Prepared by Jennifer L. D’Appollonio, Assistant Scientist, University of Maine, Orono, ME 04469. Updated February 2018.
Scientific name: Poa pratensis L.
Common name(s): Kentucky bluegrass, smooth meadow grass, common meadow grass
Images: (to see enlargements [PC]: click on image, then right click and choose “view image”)
-seedhead has an open shape like a pyramid
- 6 to 12 inches long
- boat-shaped at the tips
- smooth and soft
- 1/8 to 1/4 inches wide
-becomes dormant in the hottest part of the summer
-spreads by rhizomes and seeds
– very similar to P. compressa (Canada bluegrass), but stem is not flattened below inflorescence. See Go Botany webpage for P. compressa
– four subspecies in New England. Native ssp. alpigena is around Mt. Washington alpine habitats only, and native ssp. agassizensis is in Aroostook Cty., ME; both are of regional conservation concern. Both ssp. angustifolia and ssp. pratensis are non-native and widespread. See Flora Novae Angliae information at bottom of Go Botany webpage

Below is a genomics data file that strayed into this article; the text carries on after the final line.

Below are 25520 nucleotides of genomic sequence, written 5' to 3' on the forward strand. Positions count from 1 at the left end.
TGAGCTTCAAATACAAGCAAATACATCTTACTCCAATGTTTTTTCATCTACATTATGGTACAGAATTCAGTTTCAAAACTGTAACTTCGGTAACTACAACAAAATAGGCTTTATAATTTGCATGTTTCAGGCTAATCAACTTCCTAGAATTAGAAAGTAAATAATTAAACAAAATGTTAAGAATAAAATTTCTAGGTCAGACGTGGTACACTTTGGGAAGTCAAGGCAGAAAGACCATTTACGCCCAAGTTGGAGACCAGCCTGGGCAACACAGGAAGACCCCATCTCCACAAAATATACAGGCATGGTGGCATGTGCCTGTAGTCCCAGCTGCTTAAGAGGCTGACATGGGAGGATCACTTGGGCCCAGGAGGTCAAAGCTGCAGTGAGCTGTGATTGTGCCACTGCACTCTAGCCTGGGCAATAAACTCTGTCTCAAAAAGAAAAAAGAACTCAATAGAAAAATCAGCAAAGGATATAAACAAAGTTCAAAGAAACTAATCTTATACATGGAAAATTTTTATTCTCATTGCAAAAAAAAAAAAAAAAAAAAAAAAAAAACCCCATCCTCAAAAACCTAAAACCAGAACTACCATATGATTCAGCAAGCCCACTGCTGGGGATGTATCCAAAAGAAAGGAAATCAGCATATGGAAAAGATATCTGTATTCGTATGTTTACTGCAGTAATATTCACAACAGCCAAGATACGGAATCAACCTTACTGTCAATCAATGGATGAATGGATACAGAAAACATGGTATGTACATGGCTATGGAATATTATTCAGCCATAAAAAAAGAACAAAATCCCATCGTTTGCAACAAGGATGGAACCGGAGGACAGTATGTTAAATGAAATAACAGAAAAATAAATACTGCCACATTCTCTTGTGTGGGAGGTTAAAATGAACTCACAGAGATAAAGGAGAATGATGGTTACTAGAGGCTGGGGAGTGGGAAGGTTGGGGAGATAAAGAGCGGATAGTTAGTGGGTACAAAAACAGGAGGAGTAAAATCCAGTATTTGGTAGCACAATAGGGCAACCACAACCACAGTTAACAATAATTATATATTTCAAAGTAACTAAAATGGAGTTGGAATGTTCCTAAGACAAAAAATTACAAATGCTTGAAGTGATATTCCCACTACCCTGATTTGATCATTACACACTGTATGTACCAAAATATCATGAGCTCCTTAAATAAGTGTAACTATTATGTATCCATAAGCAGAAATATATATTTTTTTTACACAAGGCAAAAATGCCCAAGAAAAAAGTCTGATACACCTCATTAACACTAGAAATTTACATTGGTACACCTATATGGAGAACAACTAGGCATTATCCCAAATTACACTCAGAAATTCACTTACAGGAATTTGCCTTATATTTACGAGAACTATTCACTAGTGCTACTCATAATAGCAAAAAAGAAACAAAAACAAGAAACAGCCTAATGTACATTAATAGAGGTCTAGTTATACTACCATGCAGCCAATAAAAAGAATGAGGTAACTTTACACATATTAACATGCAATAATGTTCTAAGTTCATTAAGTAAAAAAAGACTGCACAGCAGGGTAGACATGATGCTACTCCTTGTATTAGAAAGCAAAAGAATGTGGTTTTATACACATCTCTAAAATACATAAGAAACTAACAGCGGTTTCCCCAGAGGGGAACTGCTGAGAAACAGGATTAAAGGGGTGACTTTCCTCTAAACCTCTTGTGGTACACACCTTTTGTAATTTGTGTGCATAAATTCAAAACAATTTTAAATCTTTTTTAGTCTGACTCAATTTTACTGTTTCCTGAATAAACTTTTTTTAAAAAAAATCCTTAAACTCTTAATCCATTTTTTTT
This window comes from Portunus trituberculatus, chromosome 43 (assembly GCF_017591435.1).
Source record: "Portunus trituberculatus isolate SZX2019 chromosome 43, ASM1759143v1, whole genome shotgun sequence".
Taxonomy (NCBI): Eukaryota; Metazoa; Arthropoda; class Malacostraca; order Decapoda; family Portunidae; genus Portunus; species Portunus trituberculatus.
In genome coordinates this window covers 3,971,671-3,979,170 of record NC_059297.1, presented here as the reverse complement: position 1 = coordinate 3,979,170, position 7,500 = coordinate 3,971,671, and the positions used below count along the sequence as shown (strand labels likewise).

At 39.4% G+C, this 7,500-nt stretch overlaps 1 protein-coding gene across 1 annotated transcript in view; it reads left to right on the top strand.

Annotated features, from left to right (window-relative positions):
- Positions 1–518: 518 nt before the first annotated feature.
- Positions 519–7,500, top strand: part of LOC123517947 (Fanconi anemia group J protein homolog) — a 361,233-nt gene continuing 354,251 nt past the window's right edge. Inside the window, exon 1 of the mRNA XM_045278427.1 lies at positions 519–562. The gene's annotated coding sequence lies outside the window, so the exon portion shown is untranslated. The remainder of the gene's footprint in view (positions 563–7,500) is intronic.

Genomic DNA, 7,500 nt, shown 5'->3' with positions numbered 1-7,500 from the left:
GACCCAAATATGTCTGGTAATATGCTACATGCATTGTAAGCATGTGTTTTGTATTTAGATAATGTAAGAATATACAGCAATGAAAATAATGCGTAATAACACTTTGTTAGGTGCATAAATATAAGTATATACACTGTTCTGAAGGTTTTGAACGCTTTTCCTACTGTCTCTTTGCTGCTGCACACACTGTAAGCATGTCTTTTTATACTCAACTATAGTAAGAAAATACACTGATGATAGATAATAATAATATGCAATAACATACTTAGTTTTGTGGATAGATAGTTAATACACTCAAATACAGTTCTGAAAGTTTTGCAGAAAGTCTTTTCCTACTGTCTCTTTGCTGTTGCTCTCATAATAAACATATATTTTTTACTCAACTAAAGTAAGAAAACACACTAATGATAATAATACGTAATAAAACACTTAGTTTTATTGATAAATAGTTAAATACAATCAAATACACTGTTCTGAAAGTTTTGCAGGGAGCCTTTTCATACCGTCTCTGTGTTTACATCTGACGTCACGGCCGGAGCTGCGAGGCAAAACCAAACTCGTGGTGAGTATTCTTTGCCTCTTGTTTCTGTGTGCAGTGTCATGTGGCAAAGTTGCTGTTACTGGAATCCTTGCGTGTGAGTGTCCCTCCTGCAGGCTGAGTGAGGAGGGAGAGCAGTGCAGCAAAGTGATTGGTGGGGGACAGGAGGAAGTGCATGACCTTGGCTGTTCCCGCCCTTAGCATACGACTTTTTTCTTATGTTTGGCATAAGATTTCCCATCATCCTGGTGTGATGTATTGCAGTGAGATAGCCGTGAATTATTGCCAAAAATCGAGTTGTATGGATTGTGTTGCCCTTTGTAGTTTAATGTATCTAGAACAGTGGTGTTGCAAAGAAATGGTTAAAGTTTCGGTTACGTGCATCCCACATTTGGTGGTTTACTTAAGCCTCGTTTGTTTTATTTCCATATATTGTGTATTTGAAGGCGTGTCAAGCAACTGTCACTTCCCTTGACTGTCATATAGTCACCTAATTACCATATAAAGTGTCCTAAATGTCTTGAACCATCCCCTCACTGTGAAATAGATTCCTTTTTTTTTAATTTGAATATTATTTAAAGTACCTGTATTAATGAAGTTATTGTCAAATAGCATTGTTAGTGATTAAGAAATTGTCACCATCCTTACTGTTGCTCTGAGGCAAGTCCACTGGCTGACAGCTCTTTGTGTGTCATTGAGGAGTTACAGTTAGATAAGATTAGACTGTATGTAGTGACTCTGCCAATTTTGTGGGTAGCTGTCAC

-well drained fertile soils
-ideal pH of 6.0 to 7.5
-can survive severe droughts
-palatable to horses, sheep, cattle
-seeds are eaten by small mammals and birds
-more productive on very grazed areas
-used as erosion control
-a good turf grass
-native to Europe
Haines, A., Farnsworth, E., Morrison, G., & New England Wild Flower Society. (2011). New England Wildflower Society’s Flora Novae Angliae: A manual for the identification of native and naturalized higher vascular plants of New England. Framingham, MA: New England Wild Flower Society. p. 276.
Bush, Tony. “KENTUCKY BLUEGRASSPoa Pratensis L.” Plan Fact Sheet, USDA NRCS Rose Lake Plant Materials Center, East Lansing, Michigan , Feb. 2002, plants.usda.gov/factsheet/pdf/fs_popr.pdf.
Eric T. Doucette, Ph.D. – Assistant Professor of Biology, MA College of Liberal Arts, North Adams, MA (updated Feb 2018)